Sasol in its half year interim results says it delivered a good set of results for the six months ended 31 December 2020, its earnings increased by more than 100% to R15,3 billion from R4,5 billion in the prior period.
Despite a 23% decrease in the rand/barrel oil price, Sasol’s adjusted EBITDA decreased by only 6%. This achievement is as a result of a strong cash cost, working capital and capital expenditure performance in response to the challenging environment.
Sasol earnings were positively impacted by the following non-cash adjustments:
- Gains of R4,6 billion on the translation of monetary assets and liabilities due to a 15% strengthening of the closing rand/US dollar exchange rate compared to June 2020;
- Gains of R5,0 billion on the valuation of financial instruments and derivative contracts; and
- R3,3 billion gain on the realisation of the foreign currency translation reserve (FCTR), mainly on the divestment of 50% interest in the US LCCP Base Chemicals business.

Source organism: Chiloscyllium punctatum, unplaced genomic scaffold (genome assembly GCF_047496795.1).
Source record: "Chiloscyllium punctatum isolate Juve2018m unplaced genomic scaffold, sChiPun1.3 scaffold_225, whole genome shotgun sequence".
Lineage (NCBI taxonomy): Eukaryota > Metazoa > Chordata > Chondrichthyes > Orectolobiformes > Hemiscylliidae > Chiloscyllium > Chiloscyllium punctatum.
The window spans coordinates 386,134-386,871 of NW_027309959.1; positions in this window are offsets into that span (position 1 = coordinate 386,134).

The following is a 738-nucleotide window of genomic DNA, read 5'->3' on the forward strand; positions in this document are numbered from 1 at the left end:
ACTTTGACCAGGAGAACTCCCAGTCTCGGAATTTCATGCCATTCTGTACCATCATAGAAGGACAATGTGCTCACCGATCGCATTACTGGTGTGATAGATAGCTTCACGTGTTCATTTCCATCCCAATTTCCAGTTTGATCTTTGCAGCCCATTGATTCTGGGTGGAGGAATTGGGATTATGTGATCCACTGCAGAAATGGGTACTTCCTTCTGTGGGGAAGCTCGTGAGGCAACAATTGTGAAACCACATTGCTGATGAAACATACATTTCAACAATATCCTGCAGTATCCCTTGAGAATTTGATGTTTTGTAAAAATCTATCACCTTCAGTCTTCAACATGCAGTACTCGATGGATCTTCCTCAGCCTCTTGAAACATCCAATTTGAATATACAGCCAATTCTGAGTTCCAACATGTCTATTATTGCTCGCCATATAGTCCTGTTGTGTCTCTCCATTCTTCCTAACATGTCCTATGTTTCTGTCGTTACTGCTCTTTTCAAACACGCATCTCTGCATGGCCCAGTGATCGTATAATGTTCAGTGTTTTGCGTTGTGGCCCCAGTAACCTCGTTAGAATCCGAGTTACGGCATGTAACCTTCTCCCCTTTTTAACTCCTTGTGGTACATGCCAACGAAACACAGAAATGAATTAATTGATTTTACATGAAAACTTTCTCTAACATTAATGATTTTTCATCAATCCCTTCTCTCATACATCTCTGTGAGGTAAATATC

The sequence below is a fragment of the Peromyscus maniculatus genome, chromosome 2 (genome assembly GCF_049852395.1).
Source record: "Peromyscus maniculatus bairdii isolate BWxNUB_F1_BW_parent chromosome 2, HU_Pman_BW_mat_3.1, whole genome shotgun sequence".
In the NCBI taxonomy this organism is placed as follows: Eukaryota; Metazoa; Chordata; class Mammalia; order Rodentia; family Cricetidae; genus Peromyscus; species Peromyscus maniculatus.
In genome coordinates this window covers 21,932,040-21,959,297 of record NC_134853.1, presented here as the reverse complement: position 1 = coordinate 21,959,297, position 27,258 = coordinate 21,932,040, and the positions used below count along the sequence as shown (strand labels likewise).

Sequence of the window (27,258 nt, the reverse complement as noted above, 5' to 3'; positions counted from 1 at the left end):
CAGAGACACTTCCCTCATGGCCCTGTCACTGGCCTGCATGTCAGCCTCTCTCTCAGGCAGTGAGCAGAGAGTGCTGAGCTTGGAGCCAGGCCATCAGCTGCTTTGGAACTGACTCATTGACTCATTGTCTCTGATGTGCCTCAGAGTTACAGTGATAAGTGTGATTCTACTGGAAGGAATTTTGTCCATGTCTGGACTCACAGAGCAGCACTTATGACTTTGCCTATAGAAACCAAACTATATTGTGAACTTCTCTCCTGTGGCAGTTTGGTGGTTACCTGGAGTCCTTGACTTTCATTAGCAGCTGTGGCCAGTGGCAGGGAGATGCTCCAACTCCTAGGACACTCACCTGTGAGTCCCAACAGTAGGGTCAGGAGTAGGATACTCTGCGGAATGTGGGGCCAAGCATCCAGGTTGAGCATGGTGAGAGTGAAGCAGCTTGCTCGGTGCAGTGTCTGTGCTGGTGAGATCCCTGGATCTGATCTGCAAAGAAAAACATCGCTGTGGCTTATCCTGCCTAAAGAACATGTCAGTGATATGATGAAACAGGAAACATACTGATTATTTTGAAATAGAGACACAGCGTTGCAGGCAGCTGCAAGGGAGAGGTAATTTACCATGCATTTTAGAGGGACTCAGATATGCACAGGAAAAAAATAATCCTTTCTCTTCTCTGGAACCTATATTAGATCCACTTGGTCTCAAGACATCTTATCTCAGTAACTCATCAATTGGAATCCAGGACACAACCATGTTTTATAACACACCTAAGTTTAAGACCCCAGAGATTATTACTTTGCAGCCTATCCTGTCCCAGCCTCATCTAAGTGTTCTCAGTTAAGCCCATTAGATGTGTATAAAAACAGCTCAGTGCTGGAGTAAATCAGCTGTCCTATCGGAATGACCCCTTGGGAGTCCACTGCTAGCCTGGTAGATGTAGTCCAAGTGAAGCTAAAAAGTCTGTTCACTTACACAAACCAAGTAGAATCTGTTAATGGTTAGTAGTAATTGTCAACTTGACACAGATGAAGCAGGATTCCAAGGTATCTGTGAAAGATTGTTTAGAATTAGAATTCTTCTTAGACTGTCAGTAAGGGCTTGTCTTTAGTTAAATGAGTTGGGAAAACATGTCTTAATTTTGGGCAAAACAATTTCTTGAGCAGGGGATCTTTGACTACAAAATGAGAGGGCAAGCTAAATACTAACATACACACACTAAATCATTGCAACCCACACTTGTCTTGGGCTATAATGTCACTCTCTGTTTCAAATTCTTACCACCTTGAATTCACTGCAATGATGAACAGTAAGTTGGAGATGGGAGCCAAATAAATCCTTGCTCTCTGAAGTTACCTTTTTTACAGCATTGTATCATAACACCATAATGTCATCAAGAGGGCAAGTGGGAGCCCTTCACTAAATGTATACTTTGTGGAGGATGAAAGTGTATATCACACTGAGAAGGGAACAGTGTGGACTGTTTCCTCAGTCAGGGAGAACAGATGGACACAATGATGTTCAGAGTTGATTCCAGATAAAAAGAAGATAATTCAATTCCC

The key metrics were as follows:
- Working capital ratio of 14,9% compared to 14,6% for the prior period. Investment in working capital was R27,3 billion;
- Capital expenditure of R7,5 billion;
- Normalised cash fixed reduced by 10% (R3,2 billion) compared to the prior period;
- Profit before interest and tax (EBIT) of R21,7 billion compared to R9,9 billion in the prior period;
- Adjusted EBITDA declined by 6% from R19,8 billion in the prior period to R18,6 billion.
At 31 December 2020 Sasol’s total debt was R126,3 billion compared to R189,7 billion as at 30 June 2020. During the period, Sasol utilised proceeds from its asset divestments to repay the US Dollar syndicated loan, as well as a portion of its Revolving credit facility, reducing its US dollar denominated debt by almost R28 billion (US$2 billion) to R121 billion (US$8,2 billion).
Through our comprehensive response plan and planned asset divestments, Sasol intends to further reduce its net debt to achieve a Net debt: EBITDA ratio of less than 2,0 times and gearing of 30% by 2023.
Sasol gearing decreased from 114,5% at 30 June 2020 to 76% at 31 December 2020 mainly due to repayment of US dollar debt (20%) and a stronger closing Rand/US dollar exchange rate (7%).